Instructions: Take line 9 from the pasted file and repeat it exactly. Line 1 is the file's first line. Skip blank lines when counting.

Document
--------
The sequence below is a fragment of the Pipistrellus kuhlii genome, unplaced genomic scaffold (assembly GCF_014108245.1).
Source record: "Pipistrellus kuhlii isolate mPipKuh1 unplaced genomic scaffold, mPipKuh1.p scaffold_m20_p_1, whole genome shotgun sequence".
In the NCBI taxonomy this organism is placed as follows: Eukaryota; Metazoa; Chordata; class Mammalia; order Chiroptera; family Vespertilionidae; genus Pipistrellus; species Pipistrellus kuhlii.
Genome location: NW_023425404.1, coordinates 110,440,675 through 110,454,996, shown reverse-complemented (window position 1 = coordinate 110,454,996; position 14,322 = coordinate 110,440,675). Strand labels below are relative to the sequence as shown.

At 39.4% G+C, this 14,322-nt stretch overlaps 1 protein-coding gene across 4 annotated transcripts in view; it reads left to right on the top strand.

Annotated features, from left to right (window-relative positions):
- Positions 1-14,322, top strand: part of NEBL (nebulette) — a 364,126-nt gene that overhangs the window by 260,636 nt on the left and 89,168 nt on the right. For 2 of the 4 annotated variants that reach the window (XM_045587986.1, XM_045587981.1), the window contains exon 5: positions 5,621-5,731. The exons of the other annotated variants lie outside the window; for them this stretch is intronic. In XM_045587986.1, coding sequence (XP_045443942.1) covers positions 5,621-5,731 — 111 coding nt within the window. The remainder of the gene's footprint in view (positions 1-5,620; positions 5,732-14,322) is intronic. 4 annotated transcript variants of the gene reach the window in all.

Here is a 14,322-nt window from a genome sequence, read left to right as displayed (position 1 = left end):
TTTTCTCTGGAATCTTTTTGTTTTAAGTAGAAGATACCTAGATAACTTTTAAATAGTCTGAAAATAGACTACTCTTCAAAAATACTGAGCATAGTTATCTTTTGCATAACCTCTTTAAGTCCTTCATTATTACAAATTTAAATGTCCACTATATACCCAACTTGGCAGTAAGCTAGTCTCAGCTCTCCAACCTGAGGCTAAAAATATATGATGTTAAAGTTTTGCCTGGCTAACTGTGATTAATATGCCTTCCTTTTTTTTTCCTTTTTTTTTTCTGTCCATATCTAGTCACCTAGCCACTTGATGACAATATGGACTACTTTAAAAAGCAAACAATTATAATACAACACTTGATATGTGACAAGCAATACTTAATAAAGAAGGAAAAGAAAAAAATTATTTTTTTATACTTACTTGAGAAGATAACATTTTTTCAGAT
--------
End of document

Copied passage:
TTTTCTCTGGAATCTTTTTGTTTTAAGTAGAAGATACCTAGATAACTTTTAAATAGTCTGAAAATAGACTACTCTTCAAAAATACTGAGCATAGTTATCTTTTGCATAACCTCTTTAAGTCCTTCATTATTACAAATTTAAATGTCCACTATATACCCAACTTGGCAGTAAGCTAGTCTCAGCTCTCCAACCTGAGGCTAAAAATATATGATGTTAAAGTTTTGCCTGGCTAACTGTGATTAATATGCCTTCCTTTTTTTTTCCTTTTTTTTTTCTGTCCATATCTAGTCACCTAGCCACTTGATGACAATATGGACTACTTTAAAAAGCAAACAATTATAATACAACACTTGATATGTGACAAGCAATACTTAATAAAGAAGGAAAAGAAAAAAATTATTTTTTTATACTTACTTGAGAAGATAACATTTTTTCAGAT